With respect to damages, the trial court found that while Colyear's property would suffer a loss in value if the trees were cut, he had neither attempted to sell his property nor was he dissuaded from doing so because of the Tree CC. Thus, there was no indication of past damages for diminution in value. Due to the injunctive and declaratory relief, there was no evidence supporting present or future damages. Although the court believed attorney fees could be recovered as damages at the time it entered its corrected statement of decision, there was no evidence presented at trial of such fees. Nonetheless, the court upheld the Association's liability for breach of fiduciary duty on the apparent basis Colyear might be awarded attorney fees.

On September 21, 2020, Colyear filed a separate, noticed motion for attorney fees pursuant to Civil Code section 5975. The trial court granted the fees in an order entered February 25, 2021. 

2. Colyear Has Failed to Establish Damages

The three elements of the cause of action for breach of fiduciary duty are: existence of a fiduciary relationship, breach of fiduciary duty, and damages. (Oasis West Realty, LLC v. Goldman (2011) 51 Cal.4th 811, 820.) The directors of the Association are fiduciaries who must act for the benefit of the corporation and its members. (Frances T. v. Village Green Owners Assn. (1986) 42 Cal.3d 490, 513 [directors of nonprofit corporations are fiduciaries who are required to exercise their powers in accordance with the duties imposed by the Corporations Code].)

A homeowner's association and its board members may also be protected from liability under two theories: (1) a rule of judicial deference to their decision-making and (2) the business judgment rule. We need not consider these theories or whether the Association can be liable without underlying liability of its individual directors, as Colyear has failed to establish damages.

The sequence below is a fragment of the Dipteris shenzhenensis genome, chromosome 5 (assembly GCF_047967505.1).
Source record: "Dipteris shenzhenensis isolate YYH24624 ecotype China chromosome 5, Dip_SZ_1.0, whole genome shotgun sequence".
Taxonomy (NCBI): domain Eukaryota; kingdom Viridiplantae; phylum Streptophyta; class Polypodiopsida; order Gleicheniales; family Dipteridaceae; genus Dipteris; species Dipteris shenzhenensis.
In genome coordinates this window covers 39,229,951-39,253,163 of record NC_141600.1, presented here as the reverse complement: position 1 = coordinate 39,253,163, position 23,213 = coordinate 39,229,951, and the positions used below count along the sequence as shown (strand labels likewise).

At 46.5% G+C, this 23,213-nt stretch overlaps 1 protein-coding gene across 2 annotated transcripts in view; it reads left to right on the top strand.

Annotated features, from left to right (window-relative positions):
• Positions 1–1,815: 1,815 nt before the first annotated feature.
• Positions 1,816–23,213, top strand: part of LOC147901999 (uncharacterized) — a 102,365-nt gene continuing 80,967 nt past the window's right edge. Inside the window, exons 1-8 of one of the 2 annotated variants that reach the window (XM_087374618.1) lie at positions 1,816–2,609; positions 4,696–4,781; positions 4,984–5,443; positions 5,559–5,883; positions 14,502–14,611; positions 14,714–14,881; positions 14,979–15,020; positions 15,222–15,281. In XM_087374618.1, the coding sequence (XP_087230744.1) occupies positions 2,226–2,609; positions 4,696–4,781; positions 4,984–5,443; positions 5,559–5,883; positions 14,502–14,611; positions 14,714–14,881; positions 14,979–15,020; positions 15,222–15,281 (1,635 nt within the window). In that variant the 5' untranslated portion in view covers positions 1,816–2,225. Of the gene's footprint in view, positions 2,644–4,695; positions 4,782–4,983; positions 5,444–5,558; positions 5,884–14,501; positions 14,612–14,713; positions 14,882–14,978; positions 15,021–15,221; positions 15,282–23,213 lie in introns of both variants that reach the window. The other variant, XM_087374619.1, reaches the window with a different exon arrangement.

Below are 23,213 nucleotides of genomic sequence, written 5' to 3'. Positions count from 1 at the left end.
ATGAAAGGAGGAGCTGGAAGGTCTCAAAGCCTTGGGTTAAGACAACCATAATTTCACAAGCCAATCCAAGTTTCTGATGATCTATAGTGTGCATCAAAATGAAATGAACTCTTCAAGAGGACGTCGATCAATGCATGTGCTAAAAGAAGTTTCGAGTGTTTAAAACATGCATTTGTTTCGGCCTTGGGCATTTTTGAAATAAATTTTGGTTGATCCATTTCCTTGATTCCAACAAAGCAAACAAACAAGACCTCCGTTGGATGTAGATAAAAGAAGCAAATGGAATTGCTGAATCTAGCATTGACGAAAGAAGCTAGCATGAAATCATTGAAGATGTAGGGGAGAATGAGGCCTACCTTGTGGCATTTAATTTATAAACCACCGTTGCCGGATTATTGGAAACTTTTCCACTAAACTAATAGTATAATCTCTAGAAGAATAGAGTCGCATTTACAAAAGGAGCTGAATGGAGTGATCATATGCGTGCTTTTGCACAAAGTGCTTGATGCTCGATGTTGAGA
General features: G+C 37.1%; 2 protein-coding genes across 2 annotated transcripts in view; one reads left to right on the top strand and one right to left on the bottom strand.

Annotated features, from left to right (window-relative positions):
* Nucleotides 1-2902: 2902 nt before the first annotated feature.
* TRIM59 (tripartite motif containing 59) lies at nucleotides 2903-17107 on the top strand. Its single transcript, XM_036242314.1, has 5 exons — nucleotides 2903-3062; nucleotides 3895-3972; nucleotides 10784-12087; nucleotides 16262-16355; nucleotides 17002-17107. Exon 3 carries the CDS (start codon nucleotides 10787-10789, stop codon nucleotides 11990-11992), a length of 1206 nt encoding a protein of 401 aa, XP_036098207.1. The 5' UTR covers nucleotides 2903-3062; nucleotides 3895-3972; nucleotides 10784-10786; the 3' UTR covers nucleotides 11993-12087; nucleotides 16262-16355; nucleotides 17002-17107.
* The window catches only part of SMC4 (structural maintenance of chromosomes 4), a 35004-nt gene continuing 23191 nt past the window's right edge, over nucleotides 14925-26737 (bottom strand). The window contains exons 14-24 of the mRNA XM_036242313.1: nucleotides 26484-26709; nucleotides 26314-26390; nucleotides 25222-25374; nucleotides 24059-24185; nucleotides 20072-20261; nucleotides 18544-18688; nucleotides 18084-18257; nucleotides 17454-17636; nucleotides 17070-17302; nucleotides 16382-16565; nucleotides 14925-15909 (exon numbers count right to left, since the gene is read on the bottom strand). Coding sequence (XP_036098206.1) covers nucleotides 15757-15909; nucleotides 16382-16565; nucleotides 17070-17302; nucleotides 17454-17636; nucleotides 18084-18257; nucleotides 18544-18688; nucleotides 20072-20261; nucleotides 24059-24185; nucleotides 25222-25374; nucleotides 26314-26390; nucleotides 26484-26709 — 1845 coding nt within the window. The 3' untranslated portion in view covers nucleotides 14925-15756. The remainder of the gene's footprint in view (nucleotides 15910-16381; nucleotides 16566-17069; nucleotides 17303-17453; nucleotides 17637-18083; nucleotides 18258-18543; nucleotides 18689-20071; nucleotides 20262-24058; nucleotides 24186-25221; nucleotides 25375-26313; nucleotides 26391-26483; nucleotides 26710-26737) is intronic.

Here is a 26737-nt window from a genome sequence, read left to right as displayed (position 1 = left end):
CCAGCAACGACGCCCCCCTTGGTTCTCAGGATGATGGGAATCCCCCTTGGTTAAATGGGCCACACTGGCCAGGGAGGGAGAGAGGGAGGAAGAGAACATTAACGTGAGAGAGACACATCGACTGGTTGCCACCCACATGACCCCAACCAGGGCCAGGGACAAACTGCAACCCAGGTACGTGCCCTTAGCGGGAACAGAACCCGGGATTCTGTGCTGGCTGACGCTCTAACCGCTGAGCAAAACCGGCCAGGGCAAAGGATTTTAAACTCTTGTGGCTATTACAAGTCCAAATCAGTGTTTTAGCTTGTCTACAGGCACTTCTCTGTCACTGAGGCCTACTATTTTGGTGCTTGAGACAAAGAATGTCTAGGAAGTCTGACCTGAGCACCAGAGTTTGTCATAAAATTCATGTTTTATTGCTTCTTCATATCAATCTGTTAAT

The trial court found no diminution in value of Colyear's property. Absent evidence Colyear attempted to sell his property or was dissuaded from doing so because of the Tree CC, we discern no evidence of past damages for diminution in value. As a result of the declaratory relief action, there was also no evidence supporting present or future damages through enforcement of the Tree CC. The trial court posited, "[T]he only other form of recoverable damages on this claim would be a recovery of attorney's fees" but found "no sufficient evidence of expenditures [for legal fees] or their reasonableness was presented at trial."

The Association points out attorney fees are not awardable as damages in tort actions, including claims for breach of fiduciary duty. The Association challenges the trial court's finding that such fees can be recovered as damages for Colyear's breach of  fiduciary duty claim. (Gray v. Don Miller & Associates, Inc. (1984) 35 Cal.3d 498, 507.) We agree with the Association that attorney fees do not constitute damages for purposes of Colyear's breach of fiduciary duty claim. (See Garcia v. Santana (2009) 174 Cal.App.4th 464, 473.) The availability of such fees under Civil Code section 5975 (the Davis-Stirling Common Interest Development Act) for an action between a homeowner association and an owner does not convert attorney fees into damages for purposes of establishing tort liability. Rather, such fees are available to ensure access to the courts. (See Garcia v. Santana, supra, at p. 473.) We note that the trial court did not find sufficient evidence of the total attorney fees claimed at trial in any event.

Colyear contends entry of equitable relief establishes the requisite harm in his breach of fiduciary duty claim, which "logically" flows from the Association's breach given the years he spent opposing any application of the Tree CC to his property. We disagree.

Colyear sought declaratory relief, which is available to any party "who desires a declaration of his or her rights or duties with respect to another ...." (Code Civ. Proc., § 1060.) "'Declaratory relief operates prospectively, serving to set controversies at rest before obligations are repudiated, rights are invaded or wrongs are committed. Thus[,] the remedy is to be used to advance preventative justice, to declare rather than execute rights. [Citations.]' In essence, declaratory relief operates to declare future rights, not to address past wrongs." (Monterey Coastkeeper v. California Regional Water Quality Control Bd., etc. (2022) 76 Cal.App.5th 1, 13.) As Colyear's declaratory relief action did not "'address past wrongs,'" it did not establish the requisite proof of  actual damages or harm for purposes of his breach of fiduciary duty claim.